Cardiac Care Nursing
Typical Work Environment
Cardiac care nurses work in a variety of settings, including hospitals, clinics, and nursing homes. Within the hospital setting, cardiac care nurses are likely to work in units such as the Intensive Care Unit (ICU), the Intensive Coronary Care Unit (ICCU), and telemetry. These nurses also care for patients recovering from heart surgeries, and in some cases may assist with the operations. The work environments of cardiovascular nurses are likely to be fast-paced and to require close monitoring of patients.
Average Salary for a Cardiac Care Nurse
The salaries of cardiovascular nurses vary based on demographics, employer, and experience level. The US Bureau of Labor and Statistics states that, in 2010, the median salary for registered nurses was $64,690 per year. The employment outlook for registered nurses in general is excellent, and demand for nurses specialized in cardiac care is likely to be high due to increasing numbers of people suffering from heart disease and related conditions.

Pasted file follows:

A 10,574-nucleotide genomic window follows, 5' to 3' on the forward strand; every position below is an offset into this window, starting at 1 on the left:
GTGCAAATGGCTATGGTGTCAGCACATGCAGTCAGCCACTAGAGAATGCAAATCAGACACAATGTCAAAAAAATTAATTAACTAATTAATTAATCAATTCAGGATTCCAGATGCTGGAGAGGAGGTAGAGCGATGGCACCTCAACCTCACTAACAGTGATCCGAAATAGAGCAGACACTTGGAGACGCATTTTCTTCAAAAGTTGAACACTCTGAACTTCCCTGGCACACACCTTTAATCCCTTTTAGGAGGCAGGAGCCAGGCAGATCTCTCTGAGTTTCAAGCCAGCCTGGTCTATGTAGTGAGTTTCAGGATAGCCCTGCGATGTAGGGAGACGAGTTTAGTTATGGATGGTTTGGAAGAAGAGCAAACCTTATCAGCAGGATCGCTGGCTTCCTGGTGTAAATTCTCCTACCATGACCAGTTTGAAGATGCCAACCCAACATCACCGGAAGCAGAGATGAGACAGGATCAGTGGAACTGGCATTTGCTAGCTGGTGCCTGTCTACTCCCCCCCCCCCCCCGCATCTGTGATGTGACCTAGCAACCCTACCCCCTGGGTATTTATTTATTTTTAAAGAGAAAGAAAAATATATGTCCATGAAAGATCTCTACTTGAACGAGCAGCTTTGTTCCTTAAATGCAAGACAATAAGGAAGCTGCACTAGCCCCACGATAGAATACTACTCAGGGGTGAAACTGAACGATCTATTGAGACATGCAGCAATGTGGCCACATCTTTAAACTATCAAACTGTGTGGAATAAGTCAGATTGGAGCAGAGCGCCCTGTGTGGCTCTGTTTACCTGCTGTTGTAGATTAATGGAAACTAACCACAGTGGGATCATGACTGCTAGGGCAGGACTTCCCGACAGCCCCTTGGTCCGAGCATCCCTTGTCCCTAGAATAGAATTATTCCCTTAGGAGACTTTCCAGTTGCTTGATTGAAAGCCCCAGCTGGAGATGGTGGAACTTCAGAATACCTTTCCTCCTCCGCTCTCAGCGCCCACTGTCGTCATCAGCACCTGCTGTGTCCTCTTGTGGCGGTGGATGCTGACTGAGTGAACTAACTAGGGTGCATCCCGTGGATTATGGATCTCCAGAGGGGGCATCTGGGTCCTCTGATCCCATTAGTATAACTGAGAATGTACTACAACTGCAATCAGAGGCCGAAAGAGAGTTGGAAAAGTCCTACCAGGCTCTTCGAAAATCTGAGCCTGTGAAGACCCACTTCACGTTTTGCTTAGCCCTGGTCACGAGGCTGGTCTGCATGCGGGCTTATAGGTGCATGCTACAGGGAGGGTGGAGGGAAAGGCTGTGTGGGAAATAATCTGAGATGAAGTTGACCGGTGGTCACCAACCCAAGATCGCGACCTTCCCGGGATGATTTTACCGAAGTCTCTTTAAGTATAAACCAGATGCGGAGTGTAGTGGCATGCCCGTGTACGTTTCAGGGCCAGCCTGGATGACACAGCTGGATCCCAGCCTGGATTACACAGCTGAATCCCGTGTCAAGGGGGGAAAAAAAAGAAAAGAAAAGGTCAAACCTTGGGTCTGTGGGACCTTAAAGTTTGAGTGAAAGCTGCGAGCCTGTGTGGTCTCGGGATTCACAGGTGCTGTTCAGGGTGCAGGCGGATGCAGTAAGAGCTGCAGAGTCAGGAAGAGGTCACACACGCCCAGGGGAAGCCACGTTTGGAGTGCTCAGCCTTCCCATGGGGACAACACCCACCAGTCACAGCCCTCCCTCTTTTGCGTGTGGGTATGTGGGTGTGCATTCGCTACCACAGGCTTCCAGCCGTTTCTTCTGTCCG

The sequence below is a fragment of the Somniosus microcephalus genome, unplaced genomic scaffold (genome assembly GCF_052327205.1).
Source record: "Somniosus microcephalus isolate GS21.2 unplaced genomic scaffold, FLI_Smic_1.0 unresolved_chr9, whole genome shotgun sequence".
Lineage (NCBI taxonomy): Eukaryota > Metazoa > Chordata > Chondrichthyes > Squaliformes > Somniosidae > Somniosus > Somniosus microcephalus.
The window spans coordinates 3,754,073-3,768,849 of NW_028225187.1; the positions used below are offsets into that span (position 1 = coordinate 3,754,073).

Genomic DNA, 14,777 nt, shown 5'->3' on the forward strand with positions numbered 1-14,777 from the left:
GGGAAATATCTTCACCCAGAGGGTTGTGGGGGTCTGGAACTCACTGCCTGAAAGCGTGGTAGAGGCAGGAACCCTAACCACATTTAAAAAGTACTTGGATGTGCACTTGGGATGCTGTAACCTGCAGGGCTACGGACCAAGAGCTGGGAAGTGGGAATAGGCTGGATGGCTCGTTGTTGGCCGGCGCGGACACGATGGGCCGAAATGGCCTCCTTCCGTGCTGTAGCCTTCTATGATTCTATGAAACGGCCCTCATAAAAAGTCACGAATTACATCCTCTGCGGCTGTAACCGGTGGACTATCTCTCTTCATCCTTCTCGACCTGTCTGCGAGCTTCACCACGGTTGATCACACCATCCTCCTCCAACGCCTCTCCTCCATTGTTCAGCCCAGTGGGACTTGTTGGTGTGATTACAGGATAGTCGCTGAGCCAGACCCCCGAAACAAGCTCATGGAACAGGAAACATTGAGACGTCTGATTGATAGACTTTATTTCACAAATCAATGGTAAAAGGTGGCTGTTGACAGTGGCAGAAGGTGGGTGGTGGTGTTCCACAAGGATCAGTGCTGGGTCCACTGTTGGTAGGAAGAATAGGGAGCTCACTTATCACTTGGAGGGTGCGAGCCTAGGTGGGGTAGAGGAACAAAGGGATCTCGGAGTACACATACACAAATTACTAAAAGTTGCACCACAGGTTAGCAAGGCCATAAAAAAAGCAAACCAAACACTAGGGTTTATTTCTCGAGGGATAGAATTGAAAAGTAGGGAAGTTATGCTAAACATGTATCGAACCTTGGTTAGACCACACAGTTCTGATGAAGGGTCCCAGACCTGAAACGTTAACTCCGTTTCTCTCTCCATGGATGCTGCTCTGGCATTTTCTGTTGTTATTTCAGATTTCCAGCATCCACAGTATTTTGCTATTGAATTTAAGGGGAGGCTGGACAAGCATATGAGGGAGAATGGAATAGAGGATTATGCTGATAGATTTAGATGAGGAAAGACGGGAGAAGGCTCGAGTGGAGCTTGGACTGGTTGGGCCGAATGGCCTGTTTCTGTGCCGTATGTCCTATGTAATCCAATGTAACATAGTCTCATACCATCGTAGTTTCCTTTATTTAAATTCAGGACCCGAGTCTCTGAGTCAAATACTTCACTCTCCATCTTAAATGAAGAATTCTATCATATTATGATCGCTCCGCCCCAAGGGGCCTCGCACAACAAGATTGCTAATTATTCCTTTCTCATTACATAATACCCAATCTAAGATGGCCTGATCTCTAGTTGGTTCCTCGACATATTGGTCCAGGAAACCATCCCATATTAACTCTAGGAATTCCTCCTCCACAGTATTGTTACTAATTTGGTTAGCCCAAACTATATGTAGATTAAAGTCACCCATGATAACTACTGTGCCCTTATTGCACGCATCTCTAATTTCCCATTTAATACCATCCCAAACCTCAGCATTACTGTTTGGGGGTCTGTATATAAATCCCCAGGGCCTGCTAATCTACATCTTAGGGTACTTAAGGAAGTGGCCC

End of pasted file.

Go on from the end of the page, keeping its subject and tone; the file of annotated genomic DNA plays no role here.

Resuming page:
An individual wishing to become a cardiac care nurse must complete an accredited RN program to earn a diploma, associate's degree, or bachelor's degree in nursing. Following graduation, he or she must pass the NCLEX-RN and become licensed to practice. According to Johnson & Johnson, one must get a minimum of 1 year or 2,000 hours of cardiovascular nursing experience and complete 30 hours of continuing education before he or she can take the Cardiac Care Certification Exam to earn the Registered Nurse - Board Certified (RN-BC) . This certification must be renewed every 5 years.
Additional Skills Needed
These nurses must be skilled in administering and reading heart-related tests, such as electrocardiograms and stress tests. They must be knowledgeable about the needs of intensive or critical care patients. In addition, they must be skilled in responding to cardiac emergencies.